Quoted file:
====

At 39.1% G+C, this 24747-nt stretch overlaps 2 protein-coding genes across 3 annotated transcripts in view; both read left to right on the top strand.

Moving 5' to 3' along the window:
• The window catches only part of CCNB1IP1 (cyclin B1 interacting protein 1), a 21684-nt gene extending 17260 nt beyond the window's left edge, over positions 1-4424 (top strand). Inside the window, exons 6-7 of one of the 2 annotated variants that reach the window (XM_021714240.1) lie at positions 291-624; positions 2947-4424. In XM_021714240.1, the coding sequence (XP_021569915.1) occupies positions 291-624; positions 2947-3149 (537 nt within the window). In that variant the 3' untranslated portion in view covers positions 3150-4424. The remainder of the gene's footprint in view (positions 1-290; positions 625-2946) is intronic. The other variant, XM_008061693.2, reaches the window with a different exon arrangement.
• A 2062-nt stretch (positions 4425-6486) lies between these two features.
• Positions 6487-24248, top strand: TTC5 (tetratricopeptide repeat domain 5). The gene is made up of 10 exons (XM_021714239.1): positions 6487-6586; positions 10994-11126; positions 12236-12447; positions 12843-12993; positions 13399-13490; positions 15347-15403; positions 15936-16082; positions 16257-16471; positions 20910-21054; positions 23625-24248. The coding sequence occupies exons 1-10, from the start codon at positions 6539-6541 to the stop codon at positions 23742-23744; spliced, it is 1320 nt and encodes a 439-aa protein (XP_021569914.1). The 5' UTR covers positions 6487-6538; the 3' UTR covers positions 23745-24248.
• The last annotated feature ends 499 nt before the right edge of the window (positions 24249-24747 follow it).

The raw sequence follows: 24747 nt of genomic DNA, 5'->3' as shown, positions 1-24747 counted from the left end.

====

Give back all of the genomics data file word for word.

At 39.1% G+C, this 24747-nt stretch overlaps 2 protein-coding genes across 3 annotated transcripts in view; both read left to right on the top strand.

Moving 5' to 3' along the window:
• The window catches only part of CCNB1IP1 (cyclin B1 interacting protein 1), a 21684-nt gene extending 17260 nt beyond the window's left edge, over positions 1-4424 (top strand). Inside the window, exons 6-7 of one of the 2 annotated variants that reach the window (XM_021714240.1) lie at positions 291-624; positions 2947-4424. In XM_021714240.1, the coding sequence (XP_021569915.1) occupies positions 291-624; positions 2947-3149 (537 nt within the window). In that variant the 3' untranslated portion in view covers positions 3150-4424. The remainder of the gene's footprint in view (positions 1-290; positions 625-2946) is intronic. The other variant, XM_008061693.2, reaches the window with a different exon arrangement.
• A 2062-nt stretch (positions 4425-6486) lies between these two features.
• Positions 6487-24248, top strand: TTC5 (tetratricopeptide repeat domain 5). The gene is made up of 10 exons (XM_021714239.1): positions 6487-6586; positions 10994-11126; positions 12236-12447; positions 12843-12993; positions 13399-13490; positions 15347-15403; positions 15936-16082; positions 16257-16471; positions 20910-21054; positions 23625-24248. The coding sequence occupies exons 1-10, from the start codon at positions 6539-6541 to the stop codon at positions 23742-23744; spliced, it is 1320 nt and encodes a 439-aa protein (XP_021569914.1). The 5' UTR covers positions 6487-6538; the 3' UTR covers positions 23745-24248.
• The last annotated feature ends 499 nt before the right edge of the window (positions 24249-24747 follow it).

The raw sequence follows: 24747 nt of genomic DNA, 5'->3' as shown, positions 1-24747 counted from the left end.